New York Supreme Court Appellate Division, First Department
June 5, 2012
KAREN KOSOVSKY, PLAINTIFF-RESPONDENT,
KENNETH ZAHL, DEFENDANT-APPELLANT.
Kosovsky v Zahl
Decided on June 5, 2012
Published by New York State Law Reporting Bureau pursuant to Judiciary Law § 431.
This opinion is uncorrected and subject to revision before publication in the Official Reports.
Mazzarelli, J.P., Moskowitz, Renwick, Freedman, JJ.
Judgment, Supreme Court, New York County (Saralee Evans, J.), entered October 4, 2011, in plaintiff's favor, and bringing up for review an order, same court and Justice, entered on or about September 15, 2011, which confirmed the Special Referee's report, dated October 20, 2010, regarding defendant's retroactive child support arrears, and modified the Special Referee's report, dated January 25, 2011, to correct a miscalculation of the amount of counsel fees awarded to plaintiff, unanimously affirmed, without costs. Appeal from aforesaid order unanimously dismissed, without costs, as subsumed in the appeal from the judgment. Order and judgment (one paper), same court and Justice, entered December 21, 2010, which granted plaintiff's motion to confirm the report of the Special Referee, dated July 14, 2010, adjudged defendant in civil contempt, and ordered him to pay $10,000 to plaintiff, pursuant to 22 NYCRR 130-1.1, unanimously affirmed, with costs.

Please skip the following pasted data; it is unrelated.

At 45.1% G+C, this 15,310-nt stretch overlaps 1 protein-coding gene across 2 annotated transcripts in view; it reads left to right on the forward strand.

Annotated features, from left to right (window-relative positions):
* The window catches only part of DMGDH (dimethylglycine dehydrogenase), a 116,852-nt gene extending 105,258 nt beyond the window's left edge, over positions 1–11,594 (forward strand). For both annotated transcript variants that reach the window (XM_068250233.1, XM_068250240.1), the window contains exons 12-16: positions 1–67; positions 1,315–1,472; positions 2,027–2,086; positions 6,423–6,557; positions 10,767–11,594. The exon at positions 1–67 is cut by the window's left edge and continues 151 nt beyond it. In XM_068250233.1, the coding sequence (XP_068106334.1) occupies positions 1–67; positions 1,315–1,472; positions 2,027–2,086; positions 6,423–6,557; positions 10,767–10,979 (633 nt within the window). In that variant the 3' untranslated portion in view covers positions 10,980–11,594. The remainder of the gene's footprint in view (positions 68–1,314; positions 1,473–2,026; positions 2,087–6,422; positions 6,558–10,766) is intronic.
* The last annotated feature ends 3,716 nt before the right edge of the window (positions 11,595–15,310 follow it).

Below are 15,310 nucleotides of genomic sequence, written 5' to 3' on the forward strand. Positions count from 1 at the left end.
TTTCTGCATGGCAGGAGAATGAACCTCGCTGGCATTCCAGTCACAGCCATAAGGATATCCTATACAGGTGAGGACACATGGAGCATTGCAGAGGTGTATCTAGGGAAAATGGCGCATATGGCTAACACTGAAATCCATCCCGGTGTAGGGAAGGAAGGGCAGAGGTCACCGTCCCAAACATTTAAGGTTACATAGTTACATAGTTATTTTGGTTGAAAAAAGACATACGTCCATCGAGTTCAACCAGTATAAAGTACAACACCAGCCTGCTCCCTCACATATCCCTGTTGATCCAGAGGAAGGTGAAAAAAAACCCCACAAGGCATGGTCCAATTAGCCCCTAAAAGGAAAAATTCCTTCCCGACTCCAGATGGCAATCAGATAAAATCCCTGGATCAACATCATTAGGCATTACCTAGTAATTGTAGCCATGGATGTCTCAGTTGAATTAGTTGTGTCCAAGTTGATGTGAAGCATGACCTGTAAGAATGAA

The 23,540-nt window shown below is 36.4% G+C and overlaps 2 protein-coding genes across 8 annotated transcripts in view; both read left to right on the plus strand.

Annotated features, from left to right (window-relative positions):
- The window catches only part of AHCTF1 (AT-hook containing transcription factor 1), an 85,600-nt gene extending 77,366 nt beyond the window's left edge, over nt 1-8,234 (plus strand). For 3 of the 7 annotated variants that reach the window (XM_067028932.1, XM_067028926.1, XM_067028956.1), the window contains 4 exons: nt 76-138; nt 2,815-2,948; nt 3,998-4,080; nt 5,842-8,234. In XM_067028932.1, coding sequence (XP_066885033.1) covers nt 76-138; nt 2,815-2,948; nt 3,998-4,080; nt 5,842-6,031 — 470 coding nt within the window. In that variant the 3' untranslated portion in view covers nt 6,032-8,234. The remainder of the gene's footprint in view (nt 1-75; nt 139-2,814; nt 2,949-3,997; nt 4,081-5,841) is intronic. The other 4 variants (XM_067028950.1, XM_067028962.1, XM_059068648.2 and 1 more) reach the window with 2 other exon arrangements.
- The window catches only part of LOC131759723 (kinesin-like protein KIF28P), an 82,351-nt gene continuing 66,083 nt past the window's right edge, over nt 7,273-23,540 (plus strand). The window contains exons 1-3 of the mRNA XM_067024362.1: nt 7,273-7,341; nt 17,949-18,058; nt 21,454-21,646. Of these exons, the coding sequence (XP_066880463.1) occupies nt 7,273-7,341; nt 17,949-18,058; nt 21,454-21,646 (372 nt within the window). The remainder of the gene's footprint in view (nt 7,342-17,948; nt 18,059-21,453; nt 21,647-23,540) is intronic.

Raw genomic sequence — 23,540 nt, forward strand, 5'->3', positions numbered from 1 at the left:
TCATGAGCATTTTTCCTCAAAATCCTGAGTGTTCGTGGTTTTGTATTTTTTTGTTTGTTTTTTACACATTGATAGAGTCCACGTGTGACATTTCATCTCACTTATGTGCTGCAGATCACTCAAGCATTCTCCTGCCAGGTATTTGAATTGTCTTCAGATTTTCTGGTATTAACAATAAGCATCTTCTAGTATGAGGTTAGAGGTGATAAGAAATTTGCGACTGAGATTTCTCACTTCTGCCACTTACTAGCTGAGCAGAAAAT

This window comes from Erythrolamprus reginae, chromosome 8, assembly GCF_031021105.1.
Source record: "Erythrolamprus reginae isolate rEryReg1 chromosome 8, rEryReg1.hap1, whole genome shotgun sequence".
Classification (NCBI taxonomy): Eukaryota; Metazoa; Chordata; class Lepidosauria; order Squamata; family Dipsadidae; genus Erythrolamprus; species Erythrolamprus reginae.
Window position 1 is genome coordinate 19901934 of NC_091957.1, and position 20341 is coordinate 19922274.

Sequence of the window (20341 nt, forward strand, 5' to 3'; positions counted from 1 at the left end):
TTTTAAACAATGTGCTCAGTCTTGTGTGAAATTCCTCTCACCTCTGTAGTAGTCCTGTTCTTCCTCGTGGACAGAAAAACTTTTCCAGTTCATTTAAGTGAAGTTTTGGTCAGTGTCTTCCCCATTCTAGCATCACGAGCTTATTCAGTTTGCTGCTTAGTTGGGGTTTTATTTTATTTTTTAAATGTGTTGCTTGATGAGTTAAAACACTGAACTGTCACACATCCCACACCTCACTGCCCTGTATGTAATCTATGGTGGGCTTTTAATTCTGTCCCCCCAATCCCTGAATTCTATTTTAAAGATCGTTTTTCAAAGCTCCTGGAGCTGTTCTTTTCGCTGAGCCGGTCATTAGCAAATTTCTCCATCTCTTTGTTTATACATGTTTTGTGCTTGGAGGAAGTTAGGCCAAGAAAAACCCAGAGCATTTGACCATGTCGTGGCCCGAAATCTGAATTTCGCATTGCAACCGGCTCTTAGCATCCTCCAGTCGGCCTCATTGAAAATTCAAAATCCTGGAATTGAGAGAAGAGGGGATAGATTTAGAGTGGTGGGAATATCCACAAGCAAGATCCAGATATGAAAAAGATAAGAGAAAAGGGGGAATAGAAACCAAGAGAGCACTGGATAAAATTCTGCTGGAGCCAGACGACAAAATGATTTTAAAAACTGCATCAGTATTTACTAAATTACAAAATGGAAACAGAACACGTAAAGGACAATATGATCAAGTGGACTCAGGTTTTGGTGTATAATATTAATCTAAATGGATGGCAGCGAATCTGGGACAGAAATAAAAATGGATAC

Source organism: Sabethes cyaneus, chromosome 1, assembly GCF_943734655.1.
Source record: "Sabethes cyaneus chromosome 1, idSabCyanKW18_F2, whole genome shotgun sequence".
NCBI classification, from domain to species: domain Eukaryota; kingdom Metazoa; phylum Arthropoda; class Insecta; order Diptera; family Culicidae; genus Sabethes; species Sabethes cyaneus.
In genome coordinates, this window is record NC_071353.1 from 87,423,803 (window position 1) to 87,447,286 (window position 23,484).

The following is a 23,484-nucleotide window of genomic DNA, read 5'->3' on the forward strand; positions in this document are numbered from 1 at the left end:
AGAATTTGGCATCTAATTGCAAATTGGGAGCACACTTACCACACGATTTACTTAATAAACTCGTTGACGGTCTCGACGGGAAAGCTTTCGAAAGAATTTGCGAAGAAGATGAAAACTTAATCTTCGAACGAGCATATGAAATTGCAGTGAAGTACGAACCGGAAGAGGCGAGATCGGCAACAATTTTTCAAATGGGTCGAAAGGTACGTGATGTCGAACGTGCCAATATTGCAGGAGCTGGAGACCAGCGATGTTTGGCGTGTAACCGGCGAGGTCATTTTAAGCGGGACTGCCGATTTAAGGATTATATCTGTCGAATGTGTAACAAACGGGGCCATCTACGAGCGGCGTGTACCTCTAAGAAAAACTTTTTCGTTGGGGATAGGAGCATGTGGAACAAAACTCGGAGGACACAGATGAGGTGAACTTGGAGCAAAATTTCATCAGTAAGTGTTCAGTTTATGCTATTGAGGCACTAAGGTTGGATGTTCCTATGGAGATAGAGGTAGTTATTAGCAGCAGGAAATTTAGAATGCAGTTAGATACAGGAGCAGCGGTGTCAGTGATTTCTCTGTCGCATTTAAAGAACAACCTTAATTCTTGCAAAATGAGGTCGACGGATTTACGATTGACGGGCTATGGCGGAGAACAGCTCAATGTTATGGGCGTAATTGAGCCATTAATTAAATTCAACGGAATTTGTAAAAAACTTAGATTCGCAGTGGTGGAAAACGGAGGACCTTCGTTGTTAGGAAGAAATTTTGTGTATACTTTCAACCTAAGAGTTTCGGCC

The Special Referee's findings regarding counsel fees (as corrected) and retroactive child support arrears are amply supported by the record (see Sichel v Polak, 36 AD3d 416 ). Domestic Relations Law § 237(b) authorizes the court to award counsel fees in enforcement actions. In addition, the parties' so-ordered 2000 stipulation provided that plaintiff would be entitled to an award of counsel fees for fees incurred in connection with effecting payment of add-on expenses. Defendant's argument that no definitive order was issued that judicially determined that plaintiff was entitled to counsel fees is without merit.
We also find that the record clearly supports a finding of civil contempt based upon defendant's failure to comply with court-ordered child support payments, which, as the Special Referee found, was undertaken primarily to harass plaintiff. The court's direction that defendant reimburse plaintiff for costs occasioned by his frivolous conduct was an appropriate exercise of discretion (see Matter of Beiny, 164 AD2d 233 ).
We have considered defendant's remaining arguments and find them unavailing.
THIS CONSTITUTES THE DECISION AND ORDER OF THE SUPREME COURT, APPELLATE DIVISION, FIRST DEPARTMENT.
ENTERED: JUNE 5, 2012
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